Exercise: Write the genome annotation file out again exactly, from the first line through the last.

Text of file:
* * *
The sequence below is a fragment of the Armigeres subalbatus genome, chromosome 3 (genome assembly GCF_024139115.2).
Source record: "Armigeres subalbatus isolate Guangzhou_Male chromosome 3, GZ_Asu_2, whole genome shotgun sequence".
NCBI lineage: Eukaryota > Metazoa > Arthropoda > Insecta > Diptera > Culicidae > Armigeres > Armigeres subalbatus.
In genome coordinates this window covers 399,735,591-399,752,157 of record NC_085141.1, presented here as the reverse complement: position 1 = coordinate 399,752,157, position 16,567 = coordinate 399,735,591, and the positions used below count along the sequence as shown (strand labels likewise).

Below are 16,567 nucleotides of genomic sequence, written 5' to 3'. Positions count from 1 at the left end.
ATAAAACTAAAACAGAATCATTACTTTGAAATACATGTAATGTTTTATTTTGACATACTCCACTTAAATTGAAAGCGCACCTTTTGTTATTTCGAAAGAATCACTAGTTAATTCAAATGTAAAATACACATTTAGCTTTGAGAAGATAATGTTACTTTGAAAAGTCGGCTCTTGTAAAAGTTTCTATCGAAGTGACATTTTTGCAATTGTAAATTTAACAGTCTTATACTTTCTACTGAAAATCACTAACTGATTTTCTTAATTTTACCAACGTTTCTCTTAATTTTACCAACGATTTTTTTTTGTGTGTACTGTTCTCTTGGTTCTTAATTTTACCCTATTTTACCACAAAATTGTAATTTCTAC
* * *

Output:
The sequence below is a fragment of the Armigeres subalbatus genome, chromosome 3 (genome assembly GCF_024139115.2).
Source record: "Armigeres subalbatus isolate Guangzhou_Male chromosome 3, GZ_Asu_2, whole genome shotgun sequence".
NCBI lineage: Eukaryota > Metazoa > Arthropoda > Insecta > Diptera > Culicidae > Armigeres > Armigeres subalbatus.
In genome coordinates this window covers 399,735,591-399,752,157 of record NC_085141.1, presented here as the reverse complement: position 1 = coordinate 399,752,157, position 16,567 = coordinate 399,735,591, and the positions used below count along the sequence as shown (strand labels likewise).

Below are 16,567 nucleotides of genomic sequence, written 5' to 3'. Positions count from 1 at the left end.
ATAAAACTAAAACAGAATCATTACTTTGAAATACATGTAATGTTTTATTTTGACATACTCCACTTAAATTGAAAGCGCACCTTTTGTTATTTCGAAAGAATCACTAGTTAATTCAAATGTAAAATACACATTTAGCTTTGAGAAGATAATGTTACTTTGAAAAGTCGGCTCTTGTAAAAGTTTCTATCGAAGTGACATTTTTGCAATTGTAAATTTAACAGTCTTATACTTTCTACTGAAAATCACTAACTGATTTTCTTAATTTTACCAACGTTTCTCTTAATTTTACCAACGATTTTTTTTTGTGTGTACTGTTCTCTTGGTTCTTAATTTTACCCTATTTTACCACAAAATTGTAATTTCTAC